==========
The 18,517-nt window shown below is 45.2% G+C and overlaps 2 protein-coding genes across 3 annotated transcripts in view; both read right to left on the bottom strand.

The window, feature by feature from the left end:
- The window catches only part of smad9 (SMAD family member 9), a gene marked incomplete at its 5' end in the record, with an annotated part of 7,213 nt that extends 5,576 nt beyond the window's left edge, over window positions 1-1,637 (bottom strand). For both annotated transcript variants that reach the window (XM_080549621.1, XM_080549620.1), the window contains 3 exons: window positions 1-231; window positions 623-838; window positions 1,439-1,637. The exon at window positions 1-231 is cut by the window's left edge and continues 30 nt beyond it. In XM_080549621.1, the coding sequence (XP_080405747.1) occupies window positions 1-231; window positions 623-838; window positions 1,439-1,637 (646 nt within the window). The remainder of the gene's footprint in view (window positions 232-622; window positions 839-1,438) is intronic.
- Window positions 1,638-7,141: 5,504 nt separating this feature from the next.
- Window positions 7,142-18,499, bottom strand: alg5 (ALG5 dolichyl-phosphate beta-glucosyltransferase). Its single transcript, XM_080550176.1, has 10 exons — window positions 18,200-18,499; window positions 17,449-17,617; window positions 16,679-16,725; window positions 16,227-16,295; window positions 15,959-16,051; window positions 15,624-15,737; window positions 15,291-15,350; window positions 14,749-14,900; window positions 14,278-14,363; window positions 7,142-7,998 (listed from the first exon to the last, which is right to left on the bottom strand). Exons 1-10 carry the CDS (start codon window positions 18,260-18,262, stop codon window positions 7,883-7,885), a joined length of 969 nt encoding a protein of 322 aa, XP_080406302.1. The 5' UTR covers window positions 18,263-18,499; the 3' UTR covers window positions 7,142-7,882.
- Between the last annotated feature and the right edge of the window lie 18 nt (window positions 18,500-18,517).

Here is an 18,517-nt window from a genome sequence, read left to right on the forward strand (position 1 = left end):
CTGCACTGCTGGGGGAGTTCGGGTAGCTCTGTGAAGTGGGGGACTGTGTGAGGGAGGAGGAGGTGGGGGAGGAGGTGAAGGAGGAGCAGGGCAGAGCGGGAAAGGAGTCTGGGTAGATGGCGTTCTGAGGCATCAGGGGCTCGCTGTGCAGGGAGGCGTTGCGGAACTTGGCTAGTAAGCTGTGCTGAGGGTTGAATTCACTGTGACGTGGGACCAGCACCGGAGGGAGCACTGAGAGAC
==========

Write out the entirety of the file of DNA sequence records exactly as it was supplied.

The 18,517-nt window shown below is 45.2% G+C and overlaps 2 protein-coding genes across 3 annotated transcripts in view; both read right to left on the bottom strand.

The window, feature by feature from the left end:
- The window catches only part of smad9 (SMAD family member 9), a gene marked incomplete at its 5' end in the record, with an annotated part of 7,213 nt that extends 5,576 nt beyond the window's left edge, over window positions 1-1,637 (bottom strand). For both annotated transcript variants that reach the window (XM_080549621.1, XM_080549620.1), the window contains 3 exons: window positions 1-231; window positions 623-838; window positions 1,439-1,637. The exon at window positions 1-231 is cut by the window's left edge and continues 30 nt beyond it. In XM_080549621.1, the coding sequence (XP_080405747.1) occupies window positions 1-231; window positions 623-838; window positions 1,439-1,637 (646 nt within the window). The remainder of the gene's footprint in view (window positions 232-622; window positions 839-1,438) is intronic.
- Window positions 1,638-7,141: 5,504 nt separating this feature from the next.
- Window positions 7,142-18,499, bottom strand: alg5 (ALG5 dolichyl-phosphate beta-glucosyltransferase). Its single transcript, XM_080550176.1, has 10 exons — window positions 18,200-18,499; window positions 17,449-17,617; window positions 16,679-16,725; window positions 16,227-16,295; window positions 15,959-16,051; window positions 15,624-15,737; window positions 15,291-15,350; window positions 14,749-14,900; window positions 14,278-14,363; window positions 7,142-7,998 (listed from the first exon to the last, which is right to left on the bottom strand). Exons 1-10 carry the CDS (start codon window positions 18,260-18,262, stop codon window positions 7,883-7,885), a joined length of 969 nt encoding a protein of 322 aa, XP_080406302.1. The 5' UTR covers window positions 18,263-18,499; the 3' UTR covers window positions 7,142-7,882.
- Between the last annotated feature and the right edge of the window lie 18 nt (window positions 18,500-18,517).

Here is an 18,517-nt window from a genome sequence, read left to right on the forward strand (position 1 = left end):
CTGCACTGCTGGGGGAGTTCGGGTAGCTCTGTGAAGTGGGGGACTGTGTGAGGGAGGAGGAGGTGGGGGAGGAGGTGAAGGAGGAGCAGGGCAGAGCGGGAAAGGAGTCTGGGTAGATGGCGTTCTGAGGCATCAGGGGCTCGCTGTGCAGGGAGGCGTTGCGGAACTTGGCTAGTAAGCTGTGCTGAGGGTTGAATTCACTGTGACGTGGGACCAGCACCGGAGGGAGCACTGAGAGAC